The more we know about the effects of being so clean, the more we may not want to scrub so much! Just recently, chemical disinfectants and sanitizers have been linked to thyroid cancer. According to Medscape:

Working with chemicals like deodorizers, sanitizers, disinfectants and sterilizers may increase the risk for thyroid cancer, a recent study suggests.

Occupational exposure to these chemicals, known as biocides, was associated with a 65% higher risk of thyroid cancer, the study found. For people whose jobs might have led to the most cumulative exposure to biocides over time, the odds of thyroid cancer were more than doubled.

Staying the “Necessary” Clean in a Dirty World with Essential Oils

As more evidence accumulates with associations and toxic effects of chemicals on our health, the precautionary principle becomes more commonsense. Rather than staying bogged down with this “dooms day” information, I’ve made an intention to empower people with solutions. Below are some natural alternatives to chemical hand sanitizers.


Gel Hand Sanitizer


  • 1 Tablespoon Witch Hazel
  • 8 ounces 100% pure Aloe Vera gel
  • 1/4 teaspoon Vitamin E oil
  • 10 drops Tea Tree (Melaleuca) essential oil
  • 5 drops Lavender essential oil


  • Mix together the essential oils and the Vitamin E in a container.
  • Add Witch Hazel and mix.
  • Add this mixture to the Aloe Vera gel and mix.
  • Shake well before each use.

Storage: This gel sanitizer should last a few months as the Vitamin E oil acts as a natural preservative. To help prolong the life of this blend, either re-use a squeezable or pump-top bottle or use a clean spoon to apply it straight out of a glass jar, rather than putting your dirty fingers into the mix each time you use it.


Spray Hand Sanitizer


  • 1 Tablespoon Witch Hazel
  • 2 Teaspoons 100% pure Aloe Vera Gel (you can also use vegetable glycerin)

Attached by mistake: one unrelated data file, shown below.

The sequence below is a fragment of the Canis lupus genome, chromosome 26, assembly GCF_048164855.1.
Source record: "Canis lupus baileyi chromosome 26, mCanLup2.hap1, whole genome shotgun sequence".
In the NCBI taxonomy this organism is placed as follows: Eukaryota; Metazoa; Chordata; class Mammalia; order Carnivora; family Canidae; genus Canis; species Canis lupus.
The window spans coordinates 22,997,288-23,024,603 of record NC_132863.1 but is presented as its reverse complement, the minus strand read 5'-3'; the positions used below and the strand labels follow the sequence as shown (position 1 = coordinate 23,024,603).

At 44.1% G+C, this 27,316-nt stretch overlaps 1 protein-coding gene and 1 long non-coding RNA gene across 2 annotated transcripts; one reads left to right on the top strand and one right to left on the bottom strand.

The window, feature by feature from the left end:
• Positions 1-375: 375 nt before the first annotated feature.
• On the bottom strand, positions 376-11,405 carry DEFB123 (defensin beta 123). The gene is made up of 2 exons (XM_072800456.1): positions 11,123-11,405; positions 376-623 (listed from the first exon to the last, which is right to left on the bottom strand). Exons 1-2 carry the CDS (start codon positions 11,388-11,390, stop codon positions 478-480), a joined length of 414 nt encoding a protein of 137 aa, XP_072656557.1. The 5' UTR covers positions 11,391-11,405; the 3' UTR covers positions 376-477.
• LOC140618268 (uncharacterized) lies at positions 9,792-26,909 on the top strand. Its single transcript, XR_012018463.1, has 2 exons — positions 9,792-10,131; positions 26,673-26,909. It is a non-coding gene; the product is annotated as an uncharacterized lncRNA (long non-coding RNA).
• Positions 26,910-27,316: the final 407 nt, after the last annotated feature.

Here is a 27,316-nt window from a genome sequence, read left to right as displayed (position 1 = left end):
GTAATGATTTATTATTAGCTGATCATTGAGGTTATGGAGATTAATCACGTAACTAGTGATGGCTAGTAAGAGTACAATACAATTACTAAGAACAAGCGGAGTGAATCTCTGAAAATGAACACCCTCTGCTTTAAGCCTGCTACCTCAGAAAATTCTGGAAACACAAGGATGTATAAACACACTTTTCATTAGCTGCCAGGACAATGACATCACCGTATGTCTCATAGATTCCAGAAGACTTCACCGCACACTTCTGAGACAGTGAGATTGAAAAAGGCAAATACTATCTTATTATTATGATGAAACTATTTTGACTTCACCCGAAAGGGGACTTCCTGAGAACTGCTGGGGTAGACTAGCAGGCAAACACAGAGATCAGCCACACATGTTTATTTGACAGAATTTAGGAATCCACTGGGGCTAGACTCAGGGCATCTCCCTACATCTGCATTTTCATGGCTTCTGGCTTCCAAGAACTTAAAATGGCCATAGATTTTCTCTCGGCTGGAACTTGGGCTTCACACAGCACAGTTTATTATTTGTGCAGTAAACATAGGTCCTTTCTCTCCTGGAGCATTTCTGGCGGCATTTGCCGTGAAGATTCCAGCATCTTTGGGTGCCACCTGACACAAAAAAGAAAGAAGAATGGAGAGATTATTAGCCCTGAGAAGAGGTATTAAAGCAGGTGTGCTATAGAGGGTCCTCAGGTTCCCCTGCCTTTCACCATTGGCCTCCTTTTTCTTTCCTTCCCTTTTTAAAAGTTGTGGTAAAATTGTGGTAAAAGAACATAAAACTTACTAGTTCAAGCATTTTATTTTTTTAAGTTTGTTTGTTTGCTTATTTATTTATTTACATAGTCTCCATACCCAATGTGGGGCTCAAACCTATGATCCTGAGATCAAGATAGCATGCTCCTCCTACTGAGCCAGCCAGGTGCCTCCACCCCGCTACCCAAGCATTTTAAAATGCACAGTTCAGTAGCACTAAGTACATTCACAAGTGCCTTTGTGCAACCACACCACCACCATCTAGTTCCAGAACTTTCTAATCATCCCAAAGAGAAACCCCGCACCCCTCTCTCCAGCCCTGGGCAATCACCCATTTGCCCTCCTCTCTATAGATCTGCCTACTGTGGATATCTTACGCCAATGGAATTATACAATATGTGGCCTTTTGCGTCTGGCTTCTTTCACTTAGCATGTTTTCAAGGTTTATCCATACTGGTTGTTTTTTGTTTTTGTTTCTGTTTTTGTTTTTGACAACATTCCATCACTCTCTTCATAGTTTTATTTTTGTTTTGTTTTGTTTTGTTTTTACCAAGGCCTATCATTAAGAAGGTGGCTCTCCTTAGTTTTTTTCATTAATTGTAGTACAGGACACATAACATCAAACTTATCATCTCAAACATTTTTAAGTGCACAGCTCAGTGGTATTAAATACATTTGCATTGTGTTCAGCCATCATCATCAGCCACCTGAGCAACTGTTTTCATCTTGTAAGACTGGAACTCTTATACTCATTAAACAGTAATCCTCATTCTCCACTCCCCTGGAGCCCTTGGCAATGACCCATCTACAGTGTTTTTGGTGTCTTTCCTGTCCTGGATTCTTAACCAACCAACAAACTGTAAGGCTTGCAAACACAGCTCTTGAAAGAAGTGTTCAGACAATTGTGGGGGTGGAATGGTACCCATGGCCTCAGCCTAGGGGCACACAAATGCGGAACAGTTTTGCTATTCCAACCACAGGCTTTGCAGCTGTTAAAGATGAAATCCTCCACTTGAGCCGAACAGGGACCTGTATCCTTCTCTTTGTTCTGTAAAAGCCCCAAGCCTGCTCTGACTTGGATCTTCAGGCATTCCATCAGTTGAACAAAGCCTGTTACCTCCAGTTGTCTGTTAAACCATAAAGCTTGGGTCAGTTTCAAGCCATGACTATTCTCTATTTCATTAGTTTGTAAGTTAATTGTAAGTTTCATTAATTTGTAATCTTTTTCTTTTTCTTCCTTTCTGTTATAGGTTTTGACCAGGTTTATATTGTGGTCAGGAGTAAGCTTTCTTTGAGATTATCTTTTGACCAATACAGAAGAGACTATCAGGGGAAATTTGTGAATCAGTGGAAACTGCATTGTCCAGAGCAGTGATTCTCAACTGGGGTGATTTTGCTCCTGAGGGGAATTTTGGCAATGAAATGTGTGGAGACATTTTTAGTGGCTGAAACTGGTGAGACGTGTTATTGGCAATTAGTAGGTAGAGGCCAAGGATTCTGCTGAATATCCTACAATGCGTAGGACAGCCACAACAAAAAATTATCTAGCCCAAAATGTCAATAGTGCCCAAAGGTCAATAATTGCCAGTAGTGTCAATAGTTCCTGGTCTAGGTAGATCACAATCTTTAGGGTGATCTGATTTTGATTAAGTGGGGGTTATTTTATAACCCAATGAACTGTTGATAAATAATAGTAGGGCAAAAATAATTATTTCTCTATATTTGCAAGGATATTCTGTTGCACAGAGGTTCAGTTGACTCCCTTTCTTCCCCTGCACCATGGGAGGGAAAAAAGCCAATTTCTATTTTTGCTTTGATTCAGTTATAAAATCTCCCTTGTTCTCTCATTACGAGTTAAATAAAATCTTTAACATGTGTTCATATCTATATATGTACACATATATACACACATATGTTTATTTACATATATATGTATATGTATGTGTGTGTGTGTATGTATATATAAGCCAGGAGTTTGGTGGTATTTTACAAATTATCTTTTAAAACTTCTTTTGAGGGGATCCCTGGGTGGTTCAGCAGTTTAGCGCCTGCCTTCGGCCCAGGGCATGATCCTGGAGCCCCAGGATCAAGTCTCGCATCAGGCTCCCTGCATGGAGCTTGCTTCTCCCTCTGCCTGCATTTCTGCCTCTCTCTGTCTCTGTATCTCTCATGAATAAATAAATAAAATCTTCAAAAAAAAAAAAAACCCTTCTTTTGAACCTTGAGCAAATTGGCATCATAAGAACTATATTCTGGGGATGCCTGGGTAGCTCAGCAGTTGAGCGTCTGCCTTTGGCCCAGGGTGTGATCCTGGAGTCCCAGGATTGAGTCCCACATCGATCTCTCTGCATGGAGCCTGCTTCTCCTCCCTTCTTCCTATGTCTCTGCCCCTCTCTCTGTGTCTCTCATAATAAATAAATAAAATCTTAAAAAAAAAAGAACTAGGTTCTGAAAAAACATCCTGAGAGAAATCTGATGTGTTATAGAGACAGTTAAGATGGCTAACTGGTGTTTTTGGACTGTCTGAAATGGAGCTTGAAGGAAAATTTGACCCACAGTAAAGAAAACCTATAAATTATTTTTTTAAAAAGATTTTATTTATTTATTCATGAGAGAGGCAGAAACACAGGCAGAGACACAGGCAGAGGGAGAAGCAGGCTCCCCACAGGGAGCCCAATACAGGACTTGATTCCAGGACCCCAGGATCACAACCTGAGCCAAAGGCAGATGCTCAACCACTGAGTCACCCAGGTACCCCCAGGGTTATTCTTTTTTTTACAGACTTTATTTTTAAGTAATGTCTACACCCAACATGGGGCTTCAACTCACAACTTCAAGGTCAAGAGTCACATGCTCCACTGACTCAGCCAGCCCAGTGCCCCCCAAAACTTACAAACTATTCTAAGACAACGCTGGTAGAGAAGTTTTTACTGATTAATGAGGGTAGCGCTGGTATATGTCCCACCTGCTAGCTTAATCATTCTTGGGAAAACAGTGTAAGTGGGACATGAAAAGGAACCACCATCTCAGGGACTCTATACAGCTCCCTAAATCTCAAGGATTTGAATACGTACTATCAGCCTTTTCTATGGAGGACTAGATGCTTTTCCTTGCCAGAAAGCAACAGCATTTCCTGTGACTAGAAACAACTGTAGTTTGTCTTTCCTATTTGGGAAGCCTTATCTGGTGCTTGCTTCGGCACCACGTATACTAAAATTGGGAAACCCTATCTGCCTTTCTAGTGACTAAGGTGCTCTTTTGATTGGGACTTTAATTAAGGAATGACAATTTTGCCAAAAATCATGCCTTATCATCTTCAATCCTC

• 8 drops of Vitamin E oil
  • Essential Oils (Lavender, Tea Tree, or try Lemon, Lime, Orange etc.)
  • Clean Water


  • Combine together the witch hazel, aloe vera gel, Vitamin E oil, and essential oils.
  • Pour into a small spray bottle.
  • Add enough clean water to fill bottle.
  • Shake well

Storage: For this recipe you will need a 4 oz (120 ml) glass spray bottle, or similar. It is best not to use plastic as it may react with the essential oils.

Learn, Empower, Stay Healthy



Gaulke CA, Barton CL, Proffitt S, Tanguay RL, Sharpton TJ. Triclosan Exposure Is Associated with Rapid Restructuring of the Microbiome in Adult Zebrafish. Rawls JF, ed. PLoS ONE. 2016;11(5):e0154632. doi:10.1371/journal.pone.0154632.

Halden RU. Lessons Learned from Probing for Impacts of Triclosan and Triclocarban on Human Microbiomes. mSphere. 2016;1(3):e00089-16. doi:10.1128/mSphere.00089-16.

Mercola, J. Polytoxicity: The Wild World of Chemical Exposure. March 15, 2017.

Rapport, L. Chemical Disinfectants and Sanitizers Linked to Thyroid Cancer. Medscape (Reuters Health) March 31, 2017.


Disclaimer: This information is applicable ONLY for therapeutic quality essential oils. This information DOES NOT apply to essential oils that have not been tested for purity and standardized constituents. There is no quality control in the United States, and oils labeled as “100% pure” need only to contain 5% of the actual oil. The rest of the bottle can be filled with fillers and sometimes toxic ingredients that can irritate the skin. The studies are not based solely on a specific brand of an essential oil, unless stated. Please read the full study for more information.

This material is for information purposes only and is not intended to diagnose, treat, or prescribe for any illness. You should check with your doctor regarding implementing any new strategies into your wellness regime. These statements have not been evaluated by the FDA. (Affiliation link.)